Did The FBI Murder Jack Anderson?

In one of this year’s most under-reported stories, there lies one of this decade’s most ominous threats. Veteran journalist, Jack Anderson, who died last December, is undoubtedly resting uncomfortably while the FBI is seeking access to his files. The FBI contends that certain documents in Anderson’s files are secret and that their release would jeopardize national security.

Anderson was a heralded investigative reporter who broke many stories that surely disturbed some powerful people and institutions. Among them the Keating Five savings and loan affair, and the Iran-Contra scandal. It’s fair to assume that he would have aggressively defended his rights under the first amendment. Anderson’s family and their representatives are declining to cooperate with the FBI’s demands. In a letter to the FBI, the family’s attorneys wrote:

“After much discussion and due deliberation, the family has concluded that were Mr. Anderson alive today, he would not cooperate with the government on this matter. Instead, he would resist the government’s efforts with all the energy he could muster…To honor both his memory and his wishes, the family feels duty bound to do no less.”

Reporters are granted a privilege in the first amendment to the Constitution to conduct their business free of government intervention or intimidation. That includes compiling information and testimony from confidential sources. Without such protection, many knowledgeable, inside sources would decline to talk to reporters at all.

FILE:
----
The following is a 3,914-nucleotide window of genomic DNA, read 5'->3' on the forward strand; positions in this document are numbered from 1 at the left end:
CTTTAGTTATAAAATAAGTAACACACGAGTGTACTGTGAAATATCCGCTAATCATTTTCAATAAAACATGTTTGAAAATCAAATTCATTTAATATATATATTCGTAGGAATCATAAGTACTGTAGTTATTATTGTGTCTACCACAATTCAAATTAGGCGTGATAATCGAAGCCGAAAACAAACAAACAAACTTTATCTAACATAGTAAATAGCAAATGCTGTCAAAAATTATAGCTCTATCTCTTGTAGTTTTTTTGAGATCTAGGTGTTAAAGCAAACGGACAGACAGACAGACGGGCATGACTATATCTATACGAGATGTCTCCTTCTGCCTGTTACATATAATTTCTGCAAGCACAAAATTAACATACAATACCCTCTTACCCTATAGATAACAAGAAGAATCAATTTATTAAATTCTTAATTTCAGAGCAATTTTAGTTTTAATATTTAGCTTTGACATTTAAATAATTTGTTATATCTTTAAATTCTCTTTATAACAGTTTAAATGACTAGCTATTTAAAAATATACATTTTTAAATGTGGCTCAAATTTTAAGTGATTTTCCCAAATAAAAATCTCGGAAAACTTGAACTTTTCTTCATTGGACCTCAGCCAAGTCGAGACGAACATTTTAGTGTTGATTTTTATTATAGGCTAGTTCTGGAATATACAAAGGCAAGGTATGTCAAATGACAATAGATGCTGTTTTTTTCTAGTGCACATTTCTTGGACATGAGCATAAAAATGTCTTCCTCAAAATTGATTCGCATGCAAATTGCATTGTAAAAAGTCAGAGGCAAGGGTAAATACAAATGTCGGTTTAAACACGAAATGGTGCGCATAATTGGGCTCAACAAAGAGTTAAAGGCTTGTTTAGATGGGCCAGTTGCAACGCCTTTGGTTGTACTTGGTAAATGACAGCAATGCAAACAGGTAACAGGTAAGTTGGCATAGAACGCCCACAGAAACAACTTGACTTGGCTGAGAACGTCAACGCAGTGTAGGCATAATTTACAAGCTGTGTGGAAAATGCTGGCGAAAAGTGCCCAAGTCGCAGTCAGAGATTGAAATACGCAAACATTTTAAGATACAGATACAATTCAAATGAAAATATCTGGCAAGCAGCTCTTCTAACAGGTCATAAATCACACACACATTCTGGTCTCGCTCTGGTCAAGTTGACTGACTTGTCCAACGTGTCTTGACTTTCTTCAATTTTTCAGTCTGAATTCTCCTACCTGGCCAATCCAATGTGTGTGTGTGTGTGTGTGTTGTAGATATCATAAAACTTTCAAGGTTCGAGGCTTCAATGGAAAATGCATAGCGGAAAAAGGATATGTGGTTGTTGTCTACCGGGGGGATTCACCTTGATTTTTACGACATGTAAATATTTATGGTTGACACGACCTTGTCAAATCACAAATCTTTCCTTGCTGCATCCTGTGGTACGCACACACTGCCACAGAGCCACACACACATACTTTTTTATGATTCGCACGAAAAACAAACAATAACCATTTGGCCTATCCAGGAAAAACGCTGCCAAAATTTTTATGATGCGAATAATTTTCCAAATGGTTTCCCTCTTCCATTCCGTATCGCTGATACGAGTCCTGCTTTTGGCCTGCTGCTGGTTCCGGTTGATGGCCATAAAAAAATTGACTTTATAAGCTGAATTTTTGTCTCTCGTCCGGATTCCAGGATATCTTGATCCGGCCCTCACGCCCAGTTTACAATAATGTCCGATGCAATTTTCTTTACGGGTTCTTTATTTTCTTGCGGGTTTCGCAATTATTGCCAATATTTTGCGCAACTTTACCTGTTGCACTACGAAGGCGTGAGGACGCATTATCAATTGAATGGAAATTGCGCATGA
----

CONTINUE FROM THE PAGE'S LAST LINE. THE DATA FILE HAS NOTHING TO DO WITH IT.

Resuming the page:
There is a frightening dilution of freedom of the press if that protection ends at the cemetery gates. News sources, whistleblowers, and others with information, the disclosure of which is in the public’s interest, would be far less likely to come forward if they know that their identity could be revealed in the event of the reporter’s death. In many cases this could effectively turn the spigot off with regard to government fraud or misconduct.

There is a far worse scenario that could play out when a source has already spoken to reporter who asserts his rights under the first amendment to keep the source anonymous. The government cannot presently force the reporter to reveal his sources without the intervention of the courts. But if the reporter were to die, under the principle being advanced here by the FBI, the government could retrieve the data they want from the reporter’s estate. Consequently, it would be in the government’s interest for the reporter to die.

Imagine the implications of that, if you dare.


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